I will strengthen you and help you;

I will uphold you with my righteous right hand.

All who rage against you will surely be ashamed and disgraced;

Those who oppose you will be as nothing and perish.

Though you search for your enemies, you will not find them.

Those who wage war against you will be as nothing at all.

For I am the Lord your God who takes hold of your right hand and says to you,

Do not fear; I will help you.”

What struck me so strongly initially was the line in verse 13 that says, I am the God who takes hold of your right hand.

Wait, I thought, you mean like, God reaches out and holds my hand? It was the beautiful picture of a desperate moment and a hand clasped for comfort, security, strength, and a knowing that I’m here. You’re not alone.

As I beamed in this idea of God holding my hand, like a close friend, parent, or spouse might, I remembered that previous verses had said something about God’s right hand too. Tracing back, in verse 10, I read that God upholds us with his righteous right hand. First, I noted that my hand was not described as righteous. Not only is God righteous, his righteous hand reaches out and grasps my unrighteous one. He is not disgusted by my past. Because of Jesus, I can hold his righteous hand and he can hold my once unrighteous one – made clean by the blood of Jesus’ sacrifice.

But then I stopped, bummed, because I realized it didn’t make sense. How could he hold my right hand with his right hand? That would be weird. But then I realized, perhaps my perspective was wrong. I had been thinking of this held hand as though we were walking on a beach or on a trail. If we were both facing forward, it would most definitely be weird to be holding each others’ right hands. But my perspective was all wrong. He didn’t want me to be holding his hand by his side, facing the world, one hand held and one hand free – free to trip, stumble, get snagged on something or pulled away by someone else. No, not at all. He wanted both of my hands. He wanted me facing him. If my right hand is held, and he holds me with his right, I do not stand next to him, I stand before him, facing him.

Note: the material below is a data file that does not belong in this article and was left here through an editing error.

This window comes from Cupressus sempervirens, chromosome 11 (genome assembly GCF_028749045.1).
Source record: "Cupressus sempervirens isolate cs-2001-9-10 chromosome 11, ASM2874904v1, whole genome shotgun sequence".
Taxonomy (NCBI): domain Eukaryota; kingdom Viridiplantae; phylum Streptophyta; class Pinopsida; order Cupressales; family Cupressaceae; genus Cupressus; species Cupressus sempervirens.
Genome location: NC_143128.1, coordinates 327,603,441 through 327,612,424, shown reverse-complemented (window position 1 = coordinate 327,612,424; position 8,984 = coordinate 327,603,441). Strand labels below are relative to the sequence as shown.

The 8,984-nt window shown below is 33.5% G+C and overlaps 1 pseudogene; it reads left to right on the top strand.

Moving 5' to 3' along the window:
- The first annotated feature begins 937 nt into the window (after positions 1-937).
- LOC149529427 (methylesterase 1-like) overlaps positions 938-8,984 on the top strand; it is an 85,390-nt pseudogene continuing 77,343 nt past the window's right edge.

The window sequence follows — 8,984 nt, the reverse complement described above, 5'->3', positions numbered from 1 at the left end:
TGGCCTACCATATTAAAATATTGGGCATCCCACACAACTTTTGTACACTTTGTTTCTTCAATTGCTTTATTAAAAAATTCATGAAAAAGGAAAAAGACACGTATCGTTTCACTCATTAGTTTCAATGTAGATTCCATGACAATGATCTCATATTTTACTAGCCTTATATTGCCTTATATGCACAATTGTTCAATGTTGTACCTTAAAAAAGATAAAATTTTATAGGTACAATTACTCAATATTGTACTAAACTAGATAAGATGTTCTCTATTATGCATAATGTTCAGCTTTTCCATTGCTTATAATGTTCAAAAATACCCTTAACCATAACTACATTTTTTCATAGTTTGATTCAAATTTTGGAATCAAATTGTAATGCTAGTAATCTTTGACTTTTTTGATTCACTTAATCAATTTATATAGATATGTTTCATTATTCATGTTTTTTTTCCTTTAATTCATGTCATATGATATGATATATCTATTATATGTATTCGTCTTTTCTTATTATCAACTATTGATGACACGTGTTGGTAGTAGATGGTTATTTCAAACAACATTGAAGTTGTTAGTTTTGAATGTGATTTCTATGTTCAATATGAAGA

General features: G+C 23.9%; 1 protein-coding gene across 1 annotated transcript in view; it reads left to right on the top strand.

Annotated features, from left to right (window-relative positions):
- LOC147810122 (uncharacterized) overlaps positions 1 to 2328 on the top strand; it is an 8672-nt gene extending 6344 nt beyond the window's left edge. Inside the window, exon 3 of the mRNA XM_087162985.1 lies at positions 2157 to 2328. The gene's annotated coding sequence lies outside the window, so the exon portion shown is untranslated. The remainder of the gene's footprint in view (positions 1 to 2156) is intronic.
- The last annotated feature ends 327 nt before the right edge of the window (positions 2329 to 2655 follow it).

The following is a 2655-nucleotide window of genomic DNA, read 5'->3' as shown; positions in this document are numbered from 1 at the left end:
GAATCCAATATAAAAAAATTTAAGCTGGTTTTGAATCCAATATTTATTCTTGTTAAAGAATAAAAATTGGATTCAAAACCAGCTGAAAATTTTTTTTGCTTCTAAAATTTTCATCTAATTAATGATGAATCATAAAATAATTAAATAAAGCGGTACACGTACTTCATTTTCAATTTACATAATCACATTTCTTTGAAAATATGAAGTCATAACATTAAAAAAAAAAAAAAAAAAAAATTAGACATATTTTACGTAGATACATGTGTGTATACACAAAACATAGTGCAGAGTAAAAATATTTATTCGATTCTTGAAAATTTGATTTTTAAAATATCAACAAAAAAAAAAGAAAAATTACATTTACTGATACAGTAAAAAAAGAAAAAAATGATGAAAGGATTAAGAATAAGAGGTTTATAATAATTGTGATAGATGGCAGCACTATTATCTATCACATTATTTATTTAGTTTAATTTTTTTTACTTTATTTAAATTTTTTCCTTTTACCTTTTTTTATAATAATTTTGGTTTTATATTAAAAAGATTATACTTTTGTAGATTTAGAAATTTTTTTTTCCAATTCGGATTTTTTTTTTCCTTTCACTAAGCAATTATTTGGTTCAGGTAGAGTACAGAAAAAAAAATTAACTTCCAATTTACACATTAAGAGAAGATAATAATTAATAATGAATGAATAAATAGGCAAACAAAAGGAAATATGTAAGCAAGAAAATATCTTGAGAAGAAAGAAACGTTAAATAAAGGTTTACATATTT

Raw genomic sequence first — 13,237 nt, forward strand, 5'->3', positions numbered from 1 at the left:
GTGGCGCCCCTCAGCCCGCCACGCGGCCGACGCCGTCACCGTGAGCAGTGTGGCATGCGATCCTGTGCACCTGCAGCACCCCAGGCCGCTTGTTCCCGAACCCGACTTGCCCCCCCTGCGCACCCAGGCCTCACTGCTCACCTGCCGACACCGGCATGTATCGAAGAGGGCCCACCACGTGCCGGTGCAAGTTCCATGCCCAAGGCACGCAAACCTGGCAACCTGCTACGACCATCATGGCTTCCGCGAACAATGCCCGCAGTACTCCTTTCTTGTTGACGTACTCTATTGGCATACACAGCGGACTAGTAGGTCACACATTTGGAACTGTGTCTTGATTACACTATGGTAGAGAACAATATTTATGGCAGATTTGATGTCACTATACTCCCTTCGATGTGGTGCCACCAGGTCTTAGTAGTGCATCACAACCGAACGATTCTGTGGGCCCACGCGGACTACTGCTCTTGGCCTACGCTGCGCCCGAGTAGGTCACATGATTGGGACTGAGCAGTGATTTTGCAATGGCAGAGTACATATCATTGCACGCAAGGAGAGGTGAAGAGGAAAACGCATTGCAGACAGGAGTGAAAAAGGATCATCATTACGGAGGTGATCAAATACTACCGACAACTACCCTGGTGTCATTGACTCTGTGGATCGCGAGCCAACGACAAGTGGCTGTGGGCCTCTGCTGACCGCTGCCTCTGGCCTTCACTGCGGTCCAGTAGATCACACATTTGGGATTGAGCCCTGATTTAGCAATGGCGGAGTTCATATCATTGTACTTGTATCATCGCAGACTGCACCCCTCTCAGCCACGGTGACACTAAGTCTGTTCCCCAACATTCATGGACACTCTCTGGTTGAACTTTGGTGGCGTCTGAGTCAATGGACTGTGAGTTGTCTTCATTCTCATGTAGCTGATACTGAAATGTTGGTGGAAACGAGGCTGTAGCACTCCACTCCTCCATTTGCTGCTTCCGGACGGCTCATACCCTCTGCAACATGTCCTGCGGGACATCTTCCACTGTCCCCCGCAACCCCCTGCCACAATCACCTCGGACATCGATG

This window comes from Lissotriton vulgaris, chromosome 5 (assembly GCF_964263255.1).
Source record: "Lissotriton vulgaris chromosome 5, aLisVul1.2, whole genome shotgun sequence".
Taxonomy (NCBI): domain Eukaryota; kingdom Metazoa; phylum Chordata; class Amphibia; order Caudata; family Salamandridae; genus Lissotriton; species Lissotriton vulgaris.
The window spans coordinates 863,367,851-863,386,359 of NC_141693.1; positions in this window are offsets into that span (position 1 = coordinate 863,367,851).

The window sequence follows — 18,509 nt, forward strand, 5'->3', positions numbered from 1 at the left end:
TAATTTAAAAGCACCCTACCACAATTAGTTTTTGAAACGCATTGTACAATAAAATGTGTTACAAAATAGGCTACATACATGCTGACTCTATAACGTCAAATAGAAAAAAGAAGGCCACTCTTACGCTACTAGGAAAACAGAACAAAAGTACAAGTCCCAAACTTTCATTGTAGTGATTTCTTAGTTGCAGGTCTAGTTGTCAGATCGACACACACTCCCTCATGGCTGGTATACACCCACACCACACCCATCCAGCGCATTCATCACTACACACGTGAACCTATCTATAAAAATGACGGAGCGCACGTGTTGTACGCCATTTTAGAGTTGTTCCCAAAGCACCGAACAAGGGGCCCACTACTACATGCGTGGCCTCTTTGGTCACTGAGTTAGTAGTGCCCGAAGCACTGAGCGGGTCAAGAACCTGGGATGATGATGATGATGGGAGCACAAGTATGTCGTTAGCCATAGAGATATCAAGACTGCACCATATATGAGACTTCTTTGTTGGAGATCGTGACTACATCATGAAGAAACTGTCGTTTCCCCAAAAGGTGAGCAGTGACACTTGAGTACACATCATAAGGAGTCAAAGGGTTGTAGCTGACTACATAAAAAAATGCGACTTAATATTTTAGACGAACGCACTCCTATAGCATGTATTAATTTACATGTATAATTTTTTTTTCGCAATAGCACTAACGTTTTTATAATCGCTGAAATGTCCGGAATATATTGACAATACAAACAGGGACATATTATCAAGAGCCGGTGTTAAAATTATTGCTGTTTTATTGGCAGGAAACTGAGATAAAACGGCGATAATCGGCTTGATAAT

My mind ran wildly now. Further I realized, because of Jesus, I can come close. I’m no longer held at arm’s length by my sin. I can draw close to my King without fear of reprisal for my boldness, because my sin is covered and I am presented as his bride.

A bride, who can come close, one hand held, his other hand upholding…sustaining…supporting, and it hit me: it’s almost like…a dance.

It’s a dance. Facing each other, held close, one hand held lightly, the other hand supportive on the waist. The Bethel song “We Dance” came to mind, and it all clicked. It’s a dance.

The King wants to dance with his bride, and because of Jesus’ sacrifice, he can.

Verses 8-9… I have chosen you, I took you from the ends of the earth, from the farthest corners I called you, I have chosen you, not rejected you.

Me, he picks me from the corner of the room, the one in the back, overlooked by the others; he picks me to dance with. I am chosen, no longer rejected.

We come close, without my sin-barrier to get in the way anymore. He holds my right hand to lead me, just as when I dance in real life. He supports my waist as we move. I rest my left hand on his shoulder confidently, not needing to use it otherwise, because I am being led and supported by my King. He guides my steps, even as I move backward around the floor. I do not even feel the need to turn my head to look where I’m going if I trust my partner, because he is watching where we’re going. Instead of looking around worried, I am free to fix my eyes on my King. I know he is the best dancer, so I can let him lead me around the floor. A surprise dip is scary at first, but ultimately elating and fun when I know my King is more than capable of holding my weight and lifting me back up. I do not fear someone else cutting in on me, because I am chosen, held, and the King is wild for me.

“No listen, daughter, don’t miss a word: forget your country, put your home behind you. Be here – the king is wild for you. Since he’s your lord, adore him.” (Psalm 45:11 MSG)

Lean in close, so you don’t miss a word of his dance-whispers.

Forget those old dance partners, the old rejections, your old way of walking – be here.

I am not walking along, taking on the world with God by my side, half of me held on to like a tether and the other half free to bump, trip, or be pulled away. No, I am held close, safe and secure, I am led confidently and competently, and my gaze is fixed on the one in front of me.

He’s wild for you, so adore him!

It’s a dance.